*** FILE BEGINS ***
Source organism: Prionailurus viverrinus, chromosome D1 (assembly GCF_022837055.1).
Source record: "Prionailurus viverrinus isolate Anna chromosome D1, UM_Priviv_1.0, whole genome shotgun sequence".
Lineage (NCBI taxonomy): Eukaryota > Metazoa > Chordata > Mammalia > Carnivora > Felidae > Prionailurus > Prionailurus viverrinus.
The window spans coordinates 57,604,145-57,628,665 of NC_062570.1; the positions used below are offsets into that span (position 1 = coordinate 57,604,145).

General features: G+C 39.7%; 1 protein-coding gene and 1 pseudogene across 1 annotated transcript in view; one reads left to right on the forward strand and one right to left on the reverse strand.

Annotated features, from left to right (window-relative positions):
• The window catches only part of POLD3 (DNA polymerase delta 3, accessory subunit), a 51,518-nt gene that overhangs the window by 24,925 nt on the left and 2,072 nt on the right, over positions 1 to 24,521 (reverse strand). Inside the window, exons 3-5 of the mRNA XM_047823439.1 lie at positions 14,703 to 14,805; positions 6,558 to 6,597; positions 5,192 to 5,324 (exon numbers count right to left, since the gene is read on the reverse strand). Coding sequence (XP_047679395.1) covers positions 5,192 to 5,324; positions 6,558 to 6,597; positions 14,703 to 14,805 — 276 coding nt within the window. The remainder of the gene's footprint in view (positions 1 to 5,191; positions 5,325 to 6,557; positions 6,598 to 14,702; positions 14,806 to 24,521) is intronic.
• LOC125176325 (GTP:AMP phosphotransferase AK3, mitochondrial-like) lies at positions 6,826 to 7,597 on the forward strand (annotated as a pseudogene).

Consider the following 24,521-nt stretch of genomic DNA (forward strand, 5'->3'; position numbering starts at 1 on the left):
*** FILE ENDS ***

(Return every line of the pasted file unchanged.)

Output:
Source organism: Prionailurus viverrinus, chromosome D1 (assembly GCF_022837055.1).
Source record: "Prionailurus viverrinus isolate Anna chromosome D1, UM_Priviv_1.0, whole genome shotgun sequence".
Lineage (NCBI taxonomy): Eukaryota > Metazoa > Chordata > Mammalia > Carnivora > Felidae > Prionailurus > Prionailurus viverrinus.
The window spans coordinates 57,604,145-57,628,665 of NC_062570.1; the positions used below are offsets into that span (position 1 = coordinate 57,604,145).

General features: G+C 39.7%; 1 protein-coding gene and 1 pseudogene across 1 annotated transcript in view; one reads left to right on the forward strand and one right to left on the reverse strand.

Annotated features, from left to right (window-relative positions):
• The window catches only part of POLD3 (DNA polymerase delta 3, accessory subunit), a 51,518-nt gene that overhangs the window by 24,925 nt on the left and 2,072 nt on the right, over positions 1 to 24,521 (reverse strand). Inside the window, exons 3-5 of the mRNA XM_047823439.1 lie at positions 14,703 to 14,805; positions 6,558 to 6,597; positions 5,192 to 5,324 (exon numbers count right to left, since the gene is read on the reverse strand). Coding sequence (XP_047679395.1) covers positions 5,192 to 5,324; positions 6,558 to 6,597; positions 14,703 to 14,805 — 276 coding nt within the window. The remainder of the gene's footprint in view (positions 1 to 5,191; positions 5,325 to 6,557; positions 6,598 to 14,702; positions 14,806 to 24,521) is intronic.
• LOC125176325 (GTP:AMP phosphotransferase AK3, mitochondrial-like) lies at positions 6,826 to 7,597 on the forward strand (annotated as a pseudogene).

Consider the following 24,521-nt stretch of genomic DNA (forward strand, 5'->3'; position numbering starts at 1 on the left):